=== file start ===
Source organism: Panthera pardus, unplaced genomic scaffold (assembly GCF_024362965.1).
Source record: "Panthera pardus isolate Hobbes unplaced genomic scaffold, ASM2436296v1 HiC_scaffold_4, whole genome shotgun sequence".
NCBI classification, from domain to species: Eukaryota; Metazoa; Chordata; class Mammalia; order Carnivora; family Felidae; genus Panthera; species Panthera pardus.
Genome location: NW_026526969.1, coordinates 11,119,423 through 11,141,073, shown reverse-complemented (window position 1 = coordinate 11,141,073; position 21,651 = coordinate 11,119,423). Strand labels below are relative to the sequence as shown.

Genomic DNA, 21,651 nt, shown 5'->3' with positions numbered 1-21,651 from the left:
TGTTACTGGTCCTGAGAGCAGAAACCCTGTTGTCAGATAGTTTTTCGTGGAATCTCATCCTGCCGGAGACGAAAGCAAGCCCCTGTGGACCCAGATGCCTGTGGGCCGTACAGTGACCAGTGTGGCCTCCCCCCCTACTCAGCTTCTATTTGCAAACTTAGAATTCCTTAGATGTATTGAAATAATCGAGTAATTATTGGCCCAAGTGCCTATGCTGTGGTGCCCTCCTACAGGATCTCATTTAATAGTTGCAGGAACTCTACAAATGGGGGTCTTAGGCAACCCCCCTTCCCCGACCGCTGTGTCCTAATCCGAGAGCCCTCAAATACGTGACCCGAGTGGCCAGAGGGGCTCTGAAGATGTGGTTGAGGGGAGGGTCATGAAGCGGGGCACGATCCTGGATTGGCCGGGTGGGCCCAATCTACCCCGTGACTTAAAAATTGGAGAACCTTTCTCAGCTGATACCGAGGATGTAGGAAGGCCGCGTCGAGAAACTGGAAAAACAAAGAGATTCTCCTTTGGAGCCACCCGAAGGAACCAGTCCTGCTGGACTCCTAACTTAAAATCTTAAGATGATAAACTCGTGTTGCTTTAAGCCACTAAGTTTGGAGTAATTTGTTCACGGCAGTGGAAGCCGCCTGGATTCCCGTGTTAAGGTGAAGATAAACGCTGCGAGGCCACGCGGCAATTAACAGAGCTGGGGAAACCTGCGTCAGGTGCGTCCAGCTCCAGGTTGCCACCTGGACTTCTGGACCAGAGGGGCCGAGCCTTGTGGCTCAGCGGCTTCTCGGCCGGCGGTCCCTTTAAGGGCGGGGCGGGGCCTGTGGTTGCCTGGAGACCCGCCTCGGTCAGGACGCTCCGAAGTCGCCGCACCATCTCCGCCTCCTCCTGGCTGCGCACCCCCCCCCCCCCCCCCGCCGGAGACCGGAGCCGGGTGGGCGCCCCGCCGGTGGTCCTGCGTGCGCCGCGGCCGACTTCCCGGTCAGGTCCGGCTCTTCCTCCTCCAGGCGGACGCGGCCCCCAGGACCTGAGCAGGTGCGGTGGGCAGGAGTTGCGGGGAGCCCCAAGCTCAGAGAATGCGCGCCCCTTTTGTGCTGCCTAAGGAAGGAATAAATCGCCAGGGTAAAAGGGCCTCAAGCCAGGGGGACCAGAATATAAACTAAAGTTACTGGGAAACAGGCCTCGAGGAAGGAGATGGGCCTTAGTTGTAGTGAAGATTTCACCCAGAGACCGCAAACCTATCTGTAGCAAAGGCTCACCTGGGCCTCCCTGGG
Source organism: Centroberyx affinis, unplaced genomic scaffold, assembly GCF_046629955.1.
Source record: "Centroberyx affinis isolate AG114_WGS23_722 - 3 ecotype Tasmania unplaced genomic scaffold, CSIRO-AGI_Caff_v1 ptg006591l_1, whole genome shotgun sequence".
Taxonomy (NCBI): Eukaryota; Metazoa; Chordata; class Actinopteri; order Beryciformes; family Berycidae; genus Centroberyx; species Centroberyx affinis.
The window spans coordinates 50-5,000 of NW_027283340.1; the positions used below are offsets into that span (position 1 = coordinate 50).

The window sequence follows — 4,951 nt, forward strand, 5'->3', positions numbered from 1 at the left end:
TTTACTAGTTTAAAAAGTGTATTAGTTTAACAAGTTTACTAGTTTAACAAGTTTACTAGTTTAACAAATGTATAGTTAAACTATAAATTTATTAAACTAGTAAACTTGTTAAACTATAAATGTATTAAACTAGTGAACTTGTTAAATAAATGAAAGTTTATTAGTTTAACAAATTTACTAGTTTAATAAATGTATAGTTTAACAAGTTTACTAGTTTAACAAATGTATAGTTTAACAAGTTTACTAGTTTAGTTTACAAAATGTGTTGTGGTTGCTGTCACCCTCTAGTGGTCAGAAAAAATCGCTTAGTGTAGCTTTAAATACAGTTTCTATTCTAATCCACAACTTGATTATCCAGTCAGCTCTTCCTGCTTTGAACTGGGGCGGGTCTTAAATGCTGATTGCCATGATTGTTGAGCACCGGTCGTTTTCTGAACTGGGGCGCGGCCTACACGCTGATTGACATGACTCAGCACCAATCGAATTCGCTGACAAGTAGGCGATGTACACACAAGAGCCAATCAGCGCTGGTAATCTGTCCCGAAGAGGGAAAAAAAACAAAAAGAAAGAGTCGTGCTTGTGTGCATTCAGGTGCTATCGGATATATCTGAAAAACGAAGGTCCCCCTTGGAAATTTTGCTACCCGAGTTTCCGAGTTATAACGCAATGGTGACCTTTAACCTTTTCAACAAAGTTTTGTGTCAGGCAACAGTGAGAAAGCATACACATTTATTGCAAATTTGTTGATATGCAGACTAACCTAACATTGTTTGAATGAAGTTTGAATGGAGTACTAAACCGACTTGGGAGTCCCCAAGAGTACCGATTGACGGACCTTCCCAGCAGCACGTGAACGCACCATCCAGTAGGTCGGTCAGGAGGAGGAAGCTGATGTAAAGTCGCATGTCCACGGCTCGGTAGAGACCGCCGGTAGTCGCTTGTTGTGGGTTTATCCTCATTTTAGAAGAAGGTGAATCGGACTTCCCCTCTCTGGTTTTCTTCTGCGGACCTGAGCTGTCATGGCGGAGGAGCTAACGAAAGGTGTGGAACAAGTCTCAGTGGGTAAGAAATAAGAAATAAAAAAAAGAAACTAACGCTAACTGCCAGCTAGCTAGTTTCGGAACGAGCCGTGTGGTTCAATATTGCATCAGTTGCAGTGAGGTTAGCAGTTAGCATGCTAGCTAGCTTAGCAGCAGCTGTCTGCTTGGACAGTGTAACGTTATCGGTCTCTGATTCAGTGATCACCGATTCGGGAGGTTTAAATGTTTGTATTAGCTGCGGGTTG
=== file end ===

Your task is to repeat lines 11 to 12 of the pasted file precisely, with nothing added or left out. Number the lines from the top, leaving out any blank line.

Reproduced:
The window sequence follows — 4,951 nt, forward strand, 5'->3', positions numbered from 1 at the left end:
TTTACTAGTTTAAAAAGTGTATTAGTTTAACAAGTTTACTAGTTTAACAAGTTTACTAGTTTAACAAATGTATAGTTAAACTATAAATTTATTAAACTAGTAAACTTGTTAAACTATAAATGTATTAAACTAGTGAACTTGTTAAATAAATGAAAGTTTATTAGTTTAACAAATTTACTAGTTTAATAAATGTATAGTTTAACAAGTTTACTAGTTTAACAAATGTATAGTTTAACAAGTTTACTAGTTTAGTTTACAAAATGTGTTGTGGTTGCTGTCACCCTCTAGTGGTCAGAAAAAATCGCTTAGTGTAGCTTTAAATACAGTTTCTATTCTAATCCACAACTTGATTATCCAGTCAGCTCTTCCTGCTTTGAACTGGGGCGGGTCTTAAATGCTGATTGCCATGATTGTTGAGCACCGGTCGTTTTCTGAACTGGGGCGCGGCCTACACGCTGATTGACATGACTCAGCACCAATCGAATTCGCTGACAAGTAGGCGATGTACACACAAGAGCCAATCAGCGCTGGTAATCTGTCCCGAAGAGGGAAAAAAAACAAAAAGAAAGAGTCGTGCTTGTGTGCATTCAGGTGCTATCGGATATATCTGAAAAACGAAGGTCCCCCTTGGAAATTTTGCTACCCGAGTTTCCGAGTTATAACGCAATGGTGACCTTTAACCTTTTCAACAAAGTTTTGTGTCAGGCAACAGTGAGAAAGCATACACATTTATTGCAAATTTGTTGATATGCAGACTAACCTAACATTGTTTGAATGAAGTTTGAATGGAGTACTAAACCGACTTGGGAGTCCCCAAGAGTACCGATTGACGGACCTTCCCAGCAGCACGTGAACGCACCATCCAGTAGGTCGGTCAGGAGGAGGAAGCTGATGTAAAGTCGCATGTCCACGGCTCGGTAGAGACCGCCGGTAGTCGCTTGTTGTGGGTTTATCCTCATTTTAGAAGAAGGTGAATCGGACTTCCCCTCTCTGGTTTTCTTCTGCGGACCTGAGCTGTCATGGCGGAGGAGCTAACGAAAGGTGTGGAACAAGTCTCAGTGGGTAAGAAATAAGAAATAAAAAAAAGAAACTAACGCTAACTGCCAGCTAGCTAGTTTCGGAACGAGCCGTGTGGTTCAATATTGCATCAGTTGCAGTGAGGTTAGCAGTTAGCATGCTAGCTAGCTTAGCAGCAGCTGTCTGCTTGGACAGTGTAACGTTATCGGTCTCTGATTCAGTGATCACCGATTCGGGAGGTTTAAATGTTTGTATTAGCTGCGGGTTG